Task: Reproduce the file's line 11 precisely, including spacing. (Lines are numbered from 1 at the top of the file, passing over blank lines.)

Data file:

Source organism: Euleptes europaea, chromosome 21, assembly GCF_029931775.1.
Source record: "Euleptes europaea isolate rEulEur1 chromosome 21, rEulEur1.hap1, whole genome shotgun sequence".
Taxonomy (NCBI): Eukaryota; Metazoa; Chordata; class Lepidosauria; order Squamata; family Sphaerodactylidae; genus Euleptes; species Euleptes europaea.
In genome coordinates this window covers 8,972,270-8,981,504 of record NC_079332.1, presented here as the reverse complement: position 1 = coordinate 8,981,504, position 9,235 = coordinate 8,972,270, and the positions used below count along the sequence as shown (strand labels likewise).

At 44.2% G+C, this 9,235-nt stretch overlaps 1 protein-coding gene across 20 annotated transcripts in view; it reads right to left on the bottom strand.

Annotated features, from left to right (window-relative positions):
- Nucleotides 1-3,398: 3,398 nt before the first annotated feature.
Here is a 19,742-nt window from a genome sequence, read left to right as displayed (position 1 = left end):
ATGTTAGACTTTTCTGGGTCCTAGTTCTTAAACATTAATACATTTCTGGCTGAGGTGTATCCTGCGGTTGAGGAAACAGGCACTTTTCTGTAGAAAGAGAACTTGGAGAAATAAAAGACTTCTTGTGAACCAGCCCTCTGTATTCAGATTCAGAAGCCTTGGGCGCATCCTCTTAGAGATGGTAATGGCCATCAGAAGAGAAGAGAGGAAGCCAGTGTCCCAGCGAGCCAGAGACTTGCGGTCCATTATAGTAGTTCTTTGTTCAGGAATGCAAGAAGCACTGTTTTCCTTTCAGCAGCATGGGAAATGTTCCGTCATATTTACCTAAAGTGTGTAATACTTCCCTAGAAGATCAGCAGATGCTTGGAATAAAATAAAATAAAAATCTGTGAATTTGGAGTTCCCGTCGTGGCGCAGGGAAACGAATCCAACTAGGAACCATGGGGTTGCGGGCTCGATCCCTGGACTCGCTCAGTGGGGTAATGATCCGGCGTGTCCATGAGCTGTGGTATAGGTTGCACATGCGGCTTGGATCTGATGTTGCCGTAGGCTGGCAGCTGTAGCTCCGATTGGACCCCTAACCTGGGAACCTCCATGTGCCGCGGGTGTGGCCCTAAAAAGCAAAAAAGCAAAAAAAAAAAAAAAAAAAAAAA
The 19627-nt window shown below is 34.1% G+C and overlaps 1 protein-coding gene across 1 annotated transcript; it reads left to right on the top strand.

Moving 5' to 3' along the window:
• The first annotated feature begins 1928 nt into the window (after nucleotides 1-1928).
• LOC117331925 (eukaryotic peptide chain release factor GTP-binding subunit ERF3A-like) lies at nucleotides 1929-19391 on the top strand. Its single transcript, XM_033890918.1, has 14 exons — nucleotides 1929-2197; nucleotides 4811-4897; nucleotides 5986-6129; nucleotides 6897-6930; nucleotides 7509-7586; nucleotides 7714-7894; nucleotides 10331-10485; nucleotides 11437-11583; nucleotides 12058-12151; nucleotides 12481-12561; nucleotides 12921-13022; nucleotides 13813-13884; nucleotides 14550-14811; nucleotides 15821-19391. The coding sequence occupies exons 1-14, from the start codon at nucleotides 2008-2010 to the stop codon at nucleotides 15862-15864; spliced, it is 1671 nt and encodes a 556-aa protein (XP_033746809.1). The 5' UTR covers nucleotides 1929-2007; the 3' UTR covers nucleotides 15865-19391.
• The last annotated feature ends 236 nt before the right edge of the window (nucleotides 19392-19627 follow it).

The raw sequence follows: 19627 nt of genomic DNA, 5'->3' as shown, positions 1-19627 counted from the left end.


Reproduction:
Moving 5' to 3' along the window: